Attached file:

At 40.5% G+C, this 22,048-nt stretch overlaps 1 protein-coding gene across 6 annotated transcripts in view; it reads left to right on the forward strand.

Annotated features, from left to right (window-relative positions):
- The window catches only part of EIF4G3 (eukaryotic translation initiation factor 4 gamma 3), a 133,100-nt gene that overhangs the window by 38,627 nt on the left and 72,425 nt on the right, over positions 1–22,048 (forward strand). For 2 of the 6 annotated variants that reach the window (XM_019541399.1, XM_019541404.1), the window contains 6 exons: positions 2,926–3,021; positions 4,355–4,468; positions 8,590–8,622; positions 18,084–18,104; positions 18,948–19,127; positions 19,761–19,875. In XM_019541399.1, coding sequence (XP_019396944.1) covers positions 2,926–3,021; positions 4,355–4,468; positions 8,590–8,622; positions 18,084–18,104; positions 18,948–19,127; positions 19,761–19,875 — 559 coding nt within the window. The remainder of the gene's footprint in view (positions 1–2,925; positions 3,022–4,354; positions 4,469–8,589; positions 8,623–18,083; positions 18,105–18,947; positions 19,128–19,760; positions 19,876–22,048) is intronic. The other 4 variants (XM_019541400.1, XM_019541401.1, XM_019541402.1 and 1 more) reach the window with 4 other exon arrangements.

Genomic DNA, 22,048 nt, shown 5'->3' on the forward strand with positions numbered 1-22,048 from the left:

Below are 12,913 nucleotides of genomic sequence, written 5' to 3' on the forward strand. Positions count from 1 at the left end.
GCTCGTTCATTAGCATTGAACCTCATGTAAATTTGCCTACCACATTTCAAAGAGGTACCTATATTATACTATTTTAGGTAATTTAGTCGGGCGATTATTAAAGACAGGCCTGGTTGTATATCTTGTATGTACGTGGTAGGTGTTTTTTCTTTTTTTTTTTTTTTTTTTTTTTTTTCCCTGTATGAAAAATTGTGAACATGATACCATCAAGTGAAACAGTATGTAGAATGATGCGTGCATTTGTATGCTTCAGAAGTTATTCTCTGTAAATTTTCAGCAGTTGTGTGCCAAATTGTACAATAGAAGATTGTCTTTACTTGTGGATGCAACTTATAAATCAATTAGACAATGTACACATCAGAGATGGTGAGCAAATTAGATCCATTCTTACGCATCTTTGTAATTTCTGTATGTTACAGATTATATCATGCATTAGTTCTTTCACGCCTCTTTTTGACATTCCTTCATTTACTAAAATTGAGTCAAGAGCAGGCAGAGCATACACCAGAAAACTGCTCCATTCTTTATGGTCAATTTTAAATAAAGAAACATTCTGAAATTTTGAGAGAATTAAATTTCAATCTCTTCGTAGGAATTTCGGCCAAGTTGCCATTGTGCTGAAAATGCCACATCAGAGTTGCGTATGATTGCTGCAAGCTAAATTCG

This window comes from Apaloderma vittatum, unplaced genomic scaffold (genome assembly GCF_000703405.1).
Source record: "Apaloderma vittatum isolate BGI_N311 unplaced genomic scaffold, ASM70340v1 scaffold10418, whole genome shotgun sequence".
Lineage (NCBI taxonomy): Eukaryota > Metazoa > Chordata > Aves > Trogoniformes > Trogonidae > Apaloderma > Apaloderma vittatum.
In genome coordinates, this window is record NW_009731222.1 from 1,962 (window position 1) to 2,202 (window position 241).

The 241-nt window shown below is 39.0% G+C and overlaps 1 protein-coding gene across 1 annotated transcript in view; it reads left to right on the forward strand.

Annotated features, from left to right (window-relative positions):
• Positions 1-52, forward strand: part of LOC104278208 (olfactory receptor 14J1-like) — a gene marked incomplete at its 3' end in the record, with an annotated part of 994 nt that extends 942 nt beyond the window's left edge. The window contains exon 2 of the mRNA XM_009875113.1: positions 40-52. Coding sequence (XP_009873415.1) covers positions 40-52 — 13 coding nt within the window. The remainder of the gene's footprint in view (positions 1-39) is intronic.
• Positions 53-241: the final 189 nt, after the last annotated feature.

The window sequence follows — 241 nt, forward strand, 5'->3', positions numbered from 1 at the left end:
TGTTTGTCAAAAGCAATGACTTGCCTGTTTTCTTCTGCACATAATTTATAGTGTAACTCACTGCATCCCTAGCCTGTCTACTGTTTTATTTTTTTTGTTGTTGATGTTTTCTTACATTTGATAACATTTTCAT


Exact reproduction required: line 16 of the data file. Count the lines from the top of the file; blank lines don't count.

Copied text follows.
TGTTTGTCAAAAGCAATGACTTGCCTGTTTTCTTCTGCACATAATTTATAGTGTAACTCACTGCATCCCTAGCCTGTCTACTGTTTTATTTTTTTTGTTGTTGATGTTTTCTTACATTTGATAACATTTTCAT